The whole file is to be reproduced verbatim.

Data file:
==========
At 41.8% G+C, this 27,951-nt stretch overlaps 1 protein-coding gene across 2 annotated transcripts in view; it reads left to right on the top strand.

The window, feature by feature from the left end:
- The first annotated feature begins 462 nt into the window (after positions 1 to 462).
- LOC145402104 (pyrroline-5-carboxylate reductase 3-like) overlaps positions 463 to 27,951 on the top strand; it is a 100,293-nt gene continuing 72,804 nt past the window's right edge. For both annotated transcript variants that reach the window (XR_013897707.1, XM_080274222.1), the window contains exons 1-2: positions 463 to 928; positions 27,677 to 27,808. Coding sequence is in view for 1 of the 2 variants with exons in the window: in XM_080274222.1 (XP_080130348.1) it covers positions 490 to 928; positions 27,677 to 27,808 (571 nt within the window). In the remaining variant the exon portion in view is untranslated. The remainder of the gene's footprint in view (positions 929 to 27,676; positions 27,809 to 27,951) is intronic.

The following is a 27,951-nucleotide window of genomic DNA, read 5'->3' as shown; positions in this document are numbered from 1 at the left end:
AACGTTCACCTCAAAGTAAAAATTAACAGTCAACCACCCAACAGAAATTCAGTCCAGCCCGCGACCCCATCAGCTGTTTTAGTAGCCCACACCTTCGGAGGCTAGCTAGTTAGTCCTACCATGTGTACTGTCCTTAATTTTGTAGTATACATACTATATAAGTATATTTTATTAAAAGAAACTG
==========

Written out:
At 41.8% G+C, this 27,951-nt stretch overlaps 1 protein-coding gene across 2 annotated transcripts in view; it reads left to right on the top strand.

The window, feature by feature from the left end:
- The first annotated feature begins 462 nt into the window (after positions 1 to 462).
- LOC145402104 (pyrroline-5-carboxylate reductase 3-like) overlaps positions 463 to 27,951 on the top strand; it is a 100,293-nt gene continuing 72,804 nt past the window's right edge. For both annotated transcript variants that reach the window (XR_013897707.1, XM_080274222.1), the window contains exons 1-2: positions 463 to 928; positions 27,677 to 27,808. Coding sequence is in view for 1 of the 2 variants with exons in the window: in XM_080274222.1 (XP_080130348.1) it covers positions 490 to 928; positions 27,677 to 27,808 (571 nt within the window). In the remaining variant the exon portion in view is untranslated. The remainder of the gene's footprint in view (positions 929 to 27,676; positions 27,809 to 27,951) is intronic.

The following is a 27,951-nucleotide window of genomic DNA, read 5'->3' as shown; positions in this document are numbered from 1 at the left end:
AACGTTCACCTCAAAGTAAAAATTAACAGTCAACCACCCAACAGAAATTCAGTCCAGCCCGCGACCCCATCAGCTGTTTTAGTAGCCCACACCTTCGGAGGCTAGCTAGTTAGTCCTACCATGTGTACTGTCCTTAATTTTGTAGTATACATACTATATAAGTATATTTTATTAAAAGAAACTG